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## 6th grade

### Course: 6th grade > Unit 10

Lesson 1: Geometric solids (3D shapes)# Counting faces and edges of 3D shapes

Learn about shapes! Discover how to count faces and edges on 3D figures. We explore a transparent shape with five faces and another shape, a square pyramid, with eight edges and five faces. It's a colorful journey into geometry!

## Want to join the conversation?

- are vertices the same as edges(13 votes)
- No, vertices are like corners where three faces meet, with the exception of the apex, in which 4 or more faces meet in a pyramid.(26 votes)

- how can i identify faces and edges of a sphere? maybe its silly to ask but i am curious.(9 votes)
- A face is a flat surface on a solid, and edges are the lines at which faces meet, and a vertex is the point at which when three or more edges meet. A sphere has no flat surfaces, so it has no faces. Since it doesn't have faces, it can't have edges, or vertices.(14 votes)

- Do we have to add up all the sides together?(4 votes)
- what is a vertices(3 votes)
- A vertex is an intersecting point, or where two lines/sides meet. The plural form of vertex is vertices.(1 vote)

- Baby I Don't Understand This G r i l e d C h e e s e Obama Sandwich(3 votes)
- faces are the flat parts vertices are the points and i think edges are the lines(1 vote)

- What about parallelograms and(3 votes)
- how do you find the area of a triangle?(1 vote)
- There are several ways, easiest is A=1/2 bh where b is the base and h is the height, these are perpendicular to each other.(4 votes)

- What is the difference between faces and edges?(2 votes)
- The difference between faces and edges is that faces are flat surfaces of a solid shape, while edges are line segments where two faces meet. For example, a cube has six faces, each of which is a square, and twelve edges, each of which is a line segment connecting two squares. You can see an illustration of a cube with its faces and edges labeled here. A face can also be curved, such as the surface of a sphere or a cylinder. An edge can also be curved, such as the boundary of a circle or an ellipse. I hope this helps.(4 votes)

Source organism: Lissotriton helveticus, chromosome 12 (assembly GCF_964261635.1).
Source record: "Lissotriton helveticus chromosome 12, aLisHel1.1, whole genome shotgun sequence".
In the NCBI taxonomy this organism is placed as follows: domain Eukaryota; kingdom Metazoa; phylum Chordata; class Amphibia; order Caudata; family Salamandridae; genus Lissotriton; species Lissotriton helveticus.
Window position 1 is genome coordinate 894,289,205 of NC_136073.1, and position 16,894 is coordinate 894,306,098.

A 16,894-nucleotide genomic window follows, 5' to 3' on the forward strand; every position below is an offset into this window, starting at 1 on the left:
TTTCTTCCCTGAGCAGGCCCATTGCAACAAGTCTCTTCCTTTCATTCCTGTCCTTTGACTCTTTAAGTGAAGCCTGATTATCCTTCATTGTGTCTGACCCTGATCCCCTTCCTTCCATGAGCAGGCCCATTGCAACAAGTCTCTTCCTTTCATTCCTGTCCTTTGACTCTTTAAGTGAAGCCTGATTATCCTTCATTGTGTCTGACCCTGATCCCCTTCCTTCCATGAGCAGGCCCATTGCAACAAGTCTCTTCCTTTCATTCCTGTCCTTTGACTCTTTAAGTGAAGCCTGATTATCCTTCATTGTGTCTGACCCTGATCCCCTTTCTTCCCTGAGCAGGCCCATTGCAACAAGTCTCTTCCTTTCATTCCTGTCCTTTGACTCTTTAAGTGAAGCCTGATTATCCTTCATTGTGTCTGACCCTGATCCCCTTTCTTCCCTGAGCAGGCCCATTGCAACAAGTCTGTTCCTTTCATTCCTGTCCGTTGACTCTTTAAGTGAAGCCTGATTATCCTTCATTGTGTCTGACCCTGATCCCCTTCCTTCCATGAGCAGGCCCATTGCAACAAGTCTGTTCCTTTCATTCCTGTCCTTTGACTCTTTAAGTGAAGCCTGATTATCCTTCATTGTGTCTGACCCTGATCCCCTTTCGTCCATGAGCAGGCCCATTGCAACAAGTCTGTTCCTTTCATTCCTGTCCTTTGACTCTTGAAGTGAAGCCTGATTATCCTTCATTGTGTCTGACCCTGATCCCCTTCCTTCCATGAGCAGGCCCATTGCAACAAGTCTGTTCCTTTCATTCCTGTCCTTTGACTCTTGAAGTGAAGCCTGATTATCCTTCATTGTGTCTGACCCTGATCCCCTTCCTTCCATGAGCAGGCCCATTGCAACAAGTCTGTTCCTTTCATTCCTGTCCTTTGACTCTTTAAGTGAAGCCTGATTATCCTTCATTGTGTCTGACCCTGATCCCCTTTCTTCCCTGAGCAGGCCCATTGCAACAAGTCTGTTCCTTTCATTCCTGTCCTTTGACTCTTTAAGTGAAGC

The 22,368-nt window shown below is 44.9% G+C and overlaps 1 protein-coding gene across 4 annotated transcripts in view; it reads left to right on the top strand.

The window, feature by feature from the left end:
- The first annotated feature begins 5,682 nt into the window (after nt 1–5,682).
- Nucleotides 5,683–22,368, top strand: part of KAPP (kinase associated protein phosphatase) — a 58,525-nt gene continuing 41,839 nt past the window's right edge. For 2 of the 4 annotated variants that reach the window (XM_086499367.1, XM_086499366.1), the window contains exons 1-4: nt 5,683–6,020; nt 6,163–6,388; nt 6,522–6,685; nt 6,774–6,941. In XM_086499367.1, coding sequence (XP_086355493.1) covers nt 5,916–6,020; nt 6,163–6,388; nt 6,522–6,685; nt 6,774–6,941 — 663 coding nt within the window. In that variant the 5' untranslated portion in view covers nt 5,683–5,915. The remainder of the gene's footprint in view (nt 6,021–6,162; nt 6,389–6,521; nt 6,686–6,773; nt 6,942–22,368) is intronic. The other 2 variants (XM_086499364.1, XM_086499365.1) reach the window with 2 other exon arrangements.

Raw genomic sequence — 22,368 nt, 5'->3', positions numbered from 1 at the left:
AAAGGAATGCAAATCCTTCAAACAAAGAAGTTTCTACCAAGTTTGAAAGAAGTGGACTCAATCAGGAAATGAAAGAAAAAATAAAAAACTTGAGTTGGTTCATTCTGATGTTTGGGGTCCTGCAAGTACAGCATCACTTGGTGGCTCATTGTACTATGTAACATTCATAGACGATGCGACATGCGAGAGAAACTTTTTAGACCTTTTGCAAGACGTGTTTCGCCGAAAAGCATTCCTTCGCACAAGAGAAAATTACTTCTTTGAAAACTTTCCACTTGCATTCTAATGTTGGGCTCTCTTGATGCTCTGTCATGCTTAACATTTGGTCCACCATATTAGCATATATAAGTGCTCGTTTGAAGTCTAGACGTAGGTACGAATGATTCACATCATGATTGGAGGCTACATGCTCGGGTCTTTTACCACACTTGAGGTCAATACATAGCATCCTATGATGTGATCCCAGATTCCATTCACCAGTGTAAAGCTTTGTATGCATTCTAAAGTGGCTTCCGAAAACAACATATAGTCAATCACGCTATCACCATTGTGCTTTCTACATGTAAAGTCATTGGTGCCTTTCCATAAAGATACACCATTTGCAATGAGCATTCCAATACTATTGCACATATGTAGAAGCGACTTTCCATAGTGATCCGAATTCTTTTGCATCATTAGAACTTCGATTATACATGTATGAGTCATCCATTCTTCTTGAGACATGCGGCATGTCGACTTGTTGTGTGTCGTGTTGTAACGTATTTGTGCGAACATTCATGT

- is there and differents bewteen faces and edges(2 votes)
- how do i count the faces(2 votes)

## Video transcript

- [Instructor] How many faces
does the following shape have? Pause this video, and see
if you can figure that out. All right, I'm assuming you paused, and I'll see if we can
work through it together. And I'm gonna actually
try to color the faces. So, we have this face over, whoops, let me do it
in my, this other tool, so we have this face
over here in the back. So that's one face. So that's one. Then you have this face right over here, also in the back. The only way we can see this is because they've drawn it
so that it is transparent. So that is the second face. Now you have this triangular face on top. So let me color that in. So you have this triangular face on top. So that's going to be our third face, third face. And then you have this
triangular face on the bottom. That's gonna be our fourth face. That's going to be our fourth face. And then the key question is are we done? Looks like I've colored all
the ones that I can see, but there's one a little bit tricky here. There's the one that we are
actually seeing through. There is the face, there's, let me pick a color, there's the face out front
that we can see through so that we can see faces
one, two, and four. So that's actually going
to be our fifth face. The way they've drawn it, it's
like it's made out of glass, so we can see faces one, two, and four. But that is our fifth face. And so this thing has five faces. All right, let's do another example, but instead of faces, we're gonna think about edges. So how many edges does
the following shape have? Pause the video, and see if
you can work through this. Okay, let's work through
this together now. And I'm just gonna count these edges. So the edges are where two faces meet. So this is an edge right over there. So that's one edge. There's an edge back here, we can see 'cause it's transparent. That is our second edge. We have this one over here. That is our third edge. We have this one over there. That is our fourth edge. Then we have this one over here. That is our fifth edge. Now we have this here. This is our sixth edge. Let's see, all we have left is this one, which is edge number seven. And then last but not least, this edge of here, which
is edge number eight. And I actually found this
very valuable to color 'em in to make sure that I wasn't missing an edge or double-counting an edge. So this thing has eight, eight edges. Actually, if you're curious,
just for extra practice, how many faces does this have? Well, we can count those as well. This has one face back there, another face back there. So that's two faces. And then you have a third
face, which is the base, this rectangular face. So that's three faces. And then you have your
two faces out front. You have this face that we're seeing through, and then we have that face
that we're seeing through. So even though they're asking
edges, just for practice, we figured out that this
thing has five faces, one for the square base and then four triangular
faces for these sides to make this square pyramid. So it has eight edges and five faces.